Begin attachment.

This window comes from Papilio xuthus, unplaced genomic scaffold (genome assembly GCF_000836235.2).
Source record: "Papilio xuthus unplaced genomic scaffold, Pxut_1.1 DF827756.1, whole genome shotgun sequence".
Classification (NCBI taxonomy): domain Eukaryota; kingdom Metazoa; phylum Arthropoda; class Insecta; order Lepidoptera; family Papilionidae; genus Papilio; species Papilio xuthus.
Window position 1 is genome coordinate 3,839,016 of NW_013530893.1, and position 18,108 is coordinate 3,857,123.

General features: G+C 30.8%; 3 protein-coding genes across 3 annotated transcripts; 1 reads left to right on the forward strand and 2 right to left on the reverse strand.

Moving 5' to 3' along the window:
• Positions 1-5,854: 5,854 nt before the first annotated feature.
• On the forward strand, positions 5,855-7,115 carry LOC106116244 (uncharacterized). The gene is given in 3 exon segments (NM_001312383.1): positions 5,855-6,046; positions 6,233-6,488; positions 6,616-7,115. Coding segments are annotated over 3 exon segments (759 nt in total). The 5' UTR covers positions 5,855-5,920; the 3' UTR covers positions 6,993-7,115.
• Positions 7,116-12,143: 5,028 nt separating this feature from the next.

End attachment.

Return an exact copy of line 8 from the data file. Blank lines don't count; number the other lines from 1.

• On the forward strand, positions 5,855-7,115 carry LOC106116244 (uncharacterized). The gene is given in 3 exon segments (NM_001312383.1): positions 5,855-6,046; positions 6,233-6,488; positions 6,616-7,115. Coding segments are annotated over 3 exon segments (759 nt in total). The 5' UTR covers positions 5,855-5,920; the 3' UTR covers positions 6,993-7,115.